Model With Rare Genetic Disorder Is A Brilliant Example Of Inclusion

Fashion is better when everyone doesn't look the same.

This world is a diverse one, so it’s refreshing when the fashion industry reflects that reality. And Seattle-based model Melanie Gaydos is hoping to add to that effort.

Gaydos, 28, was born with ectodermal dysplasia, a genetic disorder that can interfere with the proper growth of the hair, nails, teeth, skin and glands. Her involvement in the fashion community is helping people like her to see a place for them in the highly stylized world of modeling.

Fewer than 200,000 people in the United States experience the rare condition, according to the National Foundation for Ectodermal Dysplasias. And almost every individual will experience the disorder differently. More than 180 types of ectodermal dysplasia exist, so the combination of symptoms varies with each diagnosis.

Gaydos’ version of the condition meant she was born with a bilateral cleft lip and palate. The disorder affected the growth of her pores, hair, teeth and nails. She had nearly 40 surgeries when she was a child to correct her mouth, eyes and ears, she said.

“I definitely found a way of coping with [ectodermal dysplasia] just in how I perceive and accept my body, how it looks and how it functions,” Gaydos told HuffPost.

Gaydos hopes her story helps others "be happy with the body that they're given."
Gaydos hopes her story helps others "be happy with the body that they're given."

The disorder doesn’t just affect a person’s appearance: A common symptom is also the inability to sweat and regulate body temperature, according to Dr. Latanya Benjamin, medical director of pediatric dermatology at Joe DiMaggio Children’s Hospital in Hollywood, Florida. This can cause those with the condition to overheat in hot temperatures, so extra water, shade and air conditioning is more critical.

“They could get into a problem with heat stroke and hyperthermia ... we want to make sure that patients [with ectodermal dysplasia] have temperature control,” Benjamin told HuffPost.

Gaydos felt like she could never drink enough water as kid. However, now that she’s an adult, she’s able to manage different climates more easily, she said.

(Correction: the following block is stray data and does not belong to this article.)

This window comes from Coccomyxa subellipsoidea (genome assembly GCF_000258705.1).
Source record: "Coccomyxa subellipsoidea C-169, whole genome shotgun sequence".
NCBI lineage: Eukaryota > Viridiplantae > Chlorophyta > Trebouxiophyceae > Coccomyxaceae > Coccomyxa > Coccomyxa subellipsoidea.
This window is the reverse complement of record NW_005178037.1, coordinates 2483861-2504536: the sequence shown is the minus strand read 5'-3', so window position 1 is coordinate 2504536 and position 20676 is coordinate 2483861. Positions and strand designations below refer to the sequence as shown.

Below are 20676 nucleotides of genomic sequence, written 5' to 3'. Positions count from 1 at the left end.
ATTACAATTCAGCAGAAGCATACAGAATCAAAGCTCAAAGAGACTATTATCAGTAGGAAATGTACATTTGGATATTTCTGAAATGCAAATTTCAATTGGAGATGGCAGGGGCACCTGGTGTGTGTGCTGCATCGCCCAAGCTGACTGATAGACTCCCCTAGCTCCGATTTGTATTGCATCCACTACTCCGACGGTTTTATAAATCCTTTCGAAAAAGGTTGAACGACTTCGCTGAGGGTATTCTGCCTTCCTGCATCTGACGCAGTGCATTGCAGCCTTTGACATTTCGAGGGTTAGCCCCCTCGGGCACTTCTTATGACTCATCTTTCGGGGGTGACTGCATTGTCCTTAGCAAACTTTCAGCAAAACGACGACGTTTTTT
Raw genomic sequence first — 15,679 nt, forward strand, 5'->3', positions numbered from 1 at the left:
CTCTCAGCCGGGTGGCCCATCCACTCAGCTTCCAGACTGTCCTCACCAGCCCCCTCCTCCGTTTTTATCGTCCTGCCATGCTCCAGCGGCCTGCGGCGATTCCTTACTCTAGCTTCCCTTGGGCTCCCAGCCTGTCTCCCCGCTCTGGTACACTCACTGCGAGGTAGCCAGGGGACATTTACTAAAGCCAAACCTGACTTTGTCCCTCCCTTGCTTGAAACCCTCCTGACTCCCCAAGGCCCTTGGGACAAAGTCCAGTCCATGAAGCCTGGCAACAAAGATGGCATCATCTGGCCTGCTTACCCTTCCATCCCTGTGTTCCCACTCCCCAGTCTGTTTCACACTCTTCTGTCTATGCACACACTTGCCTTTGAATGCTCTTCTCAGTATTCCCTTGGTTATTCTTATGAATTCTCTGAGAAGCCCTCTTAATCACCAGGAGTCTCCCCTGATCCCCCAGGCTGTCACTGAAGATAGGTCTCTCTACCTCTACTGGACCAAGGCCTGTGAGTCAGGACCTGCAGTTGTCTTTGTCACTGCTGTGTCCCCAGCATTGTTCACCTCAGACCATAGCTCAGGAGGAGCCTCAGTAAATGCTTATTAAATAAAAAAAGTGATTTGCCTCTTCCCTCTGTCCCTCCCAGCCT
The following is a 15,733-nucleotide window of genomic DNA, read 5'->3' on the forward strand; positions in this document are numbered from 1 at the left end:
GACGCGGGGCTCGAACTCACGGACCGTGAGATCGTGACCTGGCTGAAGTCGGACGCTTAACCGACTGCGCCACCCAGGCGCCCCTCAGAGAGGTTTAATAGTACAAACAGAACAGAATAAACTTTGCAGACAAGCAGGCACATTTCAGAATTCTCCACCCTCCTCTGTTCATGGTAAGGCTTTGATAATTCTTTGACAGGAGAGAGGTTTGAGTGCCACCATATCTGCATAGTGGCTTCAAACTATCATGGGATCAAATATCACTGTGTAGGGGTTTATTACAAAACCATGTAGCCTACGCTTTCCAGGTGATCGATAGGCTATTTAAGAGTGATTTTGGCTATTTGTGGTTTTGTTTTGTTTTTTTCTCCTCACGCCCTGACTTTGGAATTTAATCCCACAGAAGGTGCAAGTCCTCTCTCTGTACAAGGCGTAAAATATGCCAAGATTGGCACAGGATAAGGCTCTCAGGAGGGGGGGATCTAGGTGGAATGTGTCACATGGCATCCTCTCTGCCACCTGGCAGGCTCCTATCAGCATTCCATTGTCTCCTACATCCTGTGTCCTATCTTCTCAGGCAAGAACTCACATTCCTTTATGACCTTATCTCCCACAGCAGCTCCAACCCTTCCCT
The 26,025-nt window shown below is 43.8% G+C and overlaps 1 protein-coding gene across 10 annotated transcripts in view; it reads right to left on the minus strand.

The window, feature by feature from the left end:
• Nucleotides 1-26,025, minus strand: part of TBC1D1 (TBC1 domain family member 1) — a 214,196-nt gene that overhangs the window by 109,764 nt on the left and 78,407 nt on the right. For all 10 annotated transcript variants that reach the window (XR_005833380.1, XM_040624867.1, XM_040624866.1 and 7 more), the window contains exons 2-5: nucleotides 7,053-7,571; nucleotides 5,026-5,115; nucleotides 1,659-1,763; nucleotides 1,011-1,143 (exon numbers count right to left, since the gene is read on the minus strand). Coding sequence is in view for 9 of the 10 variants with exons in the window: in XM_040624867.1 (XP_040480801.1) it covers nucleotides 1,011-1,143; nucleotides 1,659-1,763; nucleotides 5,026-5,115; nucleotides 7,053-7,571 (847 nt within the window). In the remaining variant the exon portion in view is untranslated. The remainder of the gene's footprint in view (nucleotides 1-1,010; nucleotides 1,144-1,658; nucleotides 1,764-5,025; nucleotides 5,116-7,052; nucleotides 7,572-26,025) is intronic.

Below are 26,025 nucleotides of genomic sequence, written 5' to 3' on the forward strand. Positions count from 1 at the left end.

Gaydos hopes to break into the world high-fashion modeling.
Gaydos hopes to break into the world high-fashion modeling.

“[My body] doesn’t bother me in any way. It never really has bothered me, except for when I was younger,” Gaydos said. “But that’s because any issues that [came] from having ectodermal dysplasia were just because other people saw problems with it.”

For this, Gaydos pointed to the fact that she does not have teeth. She underwent a procedure for dental implants two years ago to test out having dentures. She wore the fixtures for a few months, but ultimately decided not to use them.

“I managed to live this long without teeth. I can still eat,” Gaydos said. “Having teeth ... just made other people around me feel better.”

Courtesy Melanie Gaydos

Gaydos says modeling was never a career path she considered because of her condition. But while studying art at the Pratt Institute in New York, she experimented with being the subject in a photograph. Then she emailed a photographer whose work she admired and he invited her to take some photos with him, the Daily Beast reported.

Her goal now is to break into high-fashion modeling. Gaydos recently finished a shoot for i-D magazine’s summer issue and is now busy booking work in Europe for the next few months, she said.

There is no cure or specific treatment for ectodermal dysplasia, however the condition can be managed with some lifestyle tweaks. Some people with the disorder might have procedures to manage their skin, or have nails, teeth and hair. Or they might feel like Gaydos does ― happy without it.

Check out more of the model’s photographs below:

Do you have info to share with HuffPost reporters? Here’s how.

Go to Homepage

MORE IN Wellness